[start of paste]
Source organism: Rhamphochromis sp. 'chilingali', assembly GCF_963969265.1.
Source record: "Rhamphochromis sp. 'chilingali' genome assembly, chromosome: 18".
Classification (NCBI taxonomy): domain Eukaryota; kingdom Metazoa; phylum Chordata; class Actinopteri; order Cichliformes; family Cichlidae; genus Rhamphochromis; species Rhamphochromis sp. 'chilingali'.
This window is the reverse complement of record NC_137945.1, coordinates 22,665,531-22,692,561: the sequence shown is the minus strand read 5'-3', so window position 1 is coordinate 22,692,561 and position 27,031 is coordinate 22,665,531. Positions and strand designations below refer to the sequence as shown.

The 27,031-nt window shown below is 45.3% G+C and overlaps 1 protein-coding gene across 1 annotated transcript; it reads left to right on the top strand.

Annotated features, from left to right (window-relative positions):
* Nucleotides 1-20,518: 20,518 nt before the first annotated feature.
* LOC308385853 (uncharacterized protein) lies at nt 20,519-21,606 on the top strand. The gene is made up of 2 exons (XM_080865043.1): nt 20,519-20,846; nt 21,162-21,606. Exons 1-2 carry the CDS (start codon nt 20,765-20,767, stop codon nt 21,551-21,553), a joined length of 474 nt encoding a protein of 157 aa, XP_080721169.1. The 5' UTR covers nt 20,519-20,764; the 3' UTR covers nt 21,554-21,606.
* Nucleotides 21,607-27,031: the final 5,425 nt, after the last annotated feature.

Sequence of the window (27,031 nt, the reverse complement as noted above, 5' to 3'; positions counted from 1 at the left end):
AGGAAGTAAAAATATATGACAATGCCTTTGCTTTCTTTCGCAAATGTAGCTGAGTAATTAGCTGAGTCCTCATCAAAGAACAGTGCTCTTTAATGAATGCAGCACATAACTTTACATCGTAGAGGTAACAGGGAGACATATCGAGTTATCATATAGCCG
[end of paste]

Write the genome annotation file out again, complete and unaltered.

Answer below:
Source organism: Rhamphochromis sp. 'chilingali', assembly GCF_963969265.1.
Source record: "Rhamphochromis sp. 'chilingali' genome assembly, chromosome: 18".
Classification (NCBI taxonomy): domain Eukaryota; kingdom Metazoa; phylum Chordata; class Actinopteri; order Cichliformes; family Cichlidae; genus Rhamphochromis; species Rhamphochromis sp. 'chilingali'.
This window is the reverse complement of record NC_137945.1, coordinates 22,665,531-22,692,561: the sequence shown is the minus strand read 5'-3', so window position 1 is coordinate 22,692,561 and position 27,031 is coordinate 22,665,531. Positions and strand designations below refer to the sequence as shown.

The 27,031-nt window shown below is 45.3% G+C and overlaps 1 protein-coding gene across 1 annotated transcript; it reads left to right on the top strand.

Annotated features, from left to right (window-relative positions):
* Nucleotides 1-20,518: 20,518 nt before the first annotated feature.
* LOC308385853 (uncharacterized protein) lies at nt 20,519-21,606 on the top strand. The gene is made up of 2 exons (XM_080865043.1): nt 20,519-20,846; nt 21,162-21,606. Exons 1-2 carry the CDS (start codon nt 20,765-20,767, stop codon nt 21,551-21,553), a joined length of 474 nt encoding a protein of 157 aa, XP_080721169.1. The 5' UTR covers nt 20,519-20,764; the 3' UTR covers nt 21,554-21,606.
* Nucleotides 21,607-27,031: the final 5,425 nt, after the last annotated feature.

Sequence of the window (27,031 nt, the reverse complement as noted above, 5' to 3'; positions counted from 1 at the left end):
AGGAAGTAAAAATATATGACAATGCCTTTGCTTTCTTTCGCAAATGTAGCTGAGTAATTAGCTGAGTCCTCATCAAAGAACAGTGCTCTTTAATGAATGCAGCACATAACTTTACATCGTAGAGGTAACAGGGAGACATATCGAGTTATCATATAGCCG